Honesty in National Adoption Awareness Month

5 years ago

November is National Adoption Awareness Month. Historically, the purpose was to draw attention to children in foster care and their need for permanency. Bravo to then Governor Dukakis in 1976 for getting things moving.

Today, the campaign is used widely and for a host of opportunists—whether it’s an unethical agency trying to increase revenue or Petsmart promoting pet adoption. We’ve blurred the intention of adoption awareness and moved, in many ways, the wrong direction.

There are children in foster care who desperately need a family, and while this is true today more than ever, most of us are aware of this fact. We know that parents, mentors, respite providers, volunteers, and increased funding sources are all needed. This is not to be diminished; it’s just not the focus of this blog. Foster Focus Magazine is a terrific resource that is all about foster care.

What needs attention is the importance of honesty in every aspect of adoption.

  • Mothers need support and the truth about all their options. Adoption may not be the best, it certainly shouldn’t always be the goal.
  • Adoptive parents need better in-depth education, and the truth about a child’s history. We want them to be a successful family.
  • And finally, at the center is the adopted child. The new baby, toddler, or school age child requires a lot at every stage as they grow to become an adult; however, at the forefront they must be raised honestly.

For more information about understanding the adopted infant, click here. This amazes most!

What has often been missed, forgotten, or dismissed is the child’s natural desire for the truth about their beginning. At appropriate times they must be told they’re adopted and given information about their biological family and history.  Never finding the right time is not an option.

“If you don’t know your family’s history, then you don’t know anything. You are a leaf that doesn’t know it is part of a tree.”  -Michael Crichton

Be aware—an adopted child is an individual with their own unique family history. A baby is not a purchased item like a dining room chair ready for Thanksgiving. Even if they look “new” they are not, babies come pre-packaged with family genetics and history. While we know they don’t come with instructions, if they did it might read something like this:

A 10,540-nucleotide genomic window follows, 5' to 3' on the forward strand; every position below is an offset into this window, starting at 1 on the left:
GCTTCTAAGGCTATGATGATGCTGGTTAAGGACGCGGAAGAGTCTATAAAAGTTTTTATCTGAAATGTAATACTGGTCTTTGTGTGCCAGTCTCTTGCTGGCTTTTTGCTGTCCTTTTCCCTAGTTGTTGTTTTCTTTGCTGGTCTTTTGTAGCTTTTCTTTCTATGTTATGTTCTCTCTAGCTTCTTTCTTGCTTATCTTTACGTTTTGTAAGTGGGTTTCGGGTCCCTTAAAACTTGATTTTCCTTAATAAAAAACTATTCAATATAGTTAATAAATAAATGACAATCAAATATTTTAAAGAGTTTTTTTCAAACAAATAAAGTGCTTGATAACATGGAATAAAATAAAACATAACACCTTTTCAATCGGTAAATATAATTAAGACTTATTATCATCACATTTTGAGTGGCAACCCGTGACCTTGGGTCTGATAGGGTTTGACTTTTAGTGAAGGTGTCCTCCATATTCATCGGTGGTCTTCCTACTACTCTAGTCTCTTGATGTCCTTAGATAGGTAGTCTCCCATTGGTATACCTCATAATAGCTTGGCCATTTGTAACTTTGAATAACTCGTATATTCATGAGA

How to love and raise me, your adopted child:

  •  Care for me to your very best ability.
  •  Protect me from harm.
  •  Help me grow to my greatest potential.
  •  As I get older, tell me about everything that is unique to me; my beginning, how I came to you, and all you know about my history.  

Please share your awareness of the need for honesty in adoption this November.

A new quality book for those hoping to have children naturally or through adoption is Parenting for Peace by Dr. Marcy Axness.

Visit my website; www.latediscoveries.com

I also serve on the board of directors for American Adoption Congress. 

Our campaign this year is:

Adoption: No Secrets. No Fear.

Join in November for a discount!

 

 

 

For more information/support-

Sunflower’s http://www.bmom.net/ 

Concerned United Birth Parents http://www.cubirthparents.org/ 

Adoptive Families Support http://adoptivefamilies.com/support_group.php

To find a local meet up support group for all click here

This is an article written by a member of the SheKnows Community. The SheKnows editorial team has not edited, vetted or endorsed the content of this post. Want to join our amazing community and share your own story? Sign up here.
comments

More from parenting

Parenting
by Lindsey Hunter Lopez | 3 hours ago
Parenting
by Jennifer Mattern | 2 days ago
Parenting
by Jennifer Mattern | 2 days ago
Parenting
by Lindsey Hunter Lopez | 2 days ago
Parenting
by Sarah Bradley | 2 days ago
Parenting
by Maryal Miller | 2 days ago
Parenting
by Jennifer Mattern | 3 days ago
Parenting
by Jennifer Mattern | 3 days ago
Parenting
by Jennifer Mattern | 3 days ago
Parenting
by Claire Gillespie | 3 days ago
Parenting
by Jennifer Mattern | 4 days ago
Parenting
by Jennifer Mattern | 4 days ago
Parenting
by Monica Beyer | 4 days ago
Parenting
by Maryal Miller | 4 days ago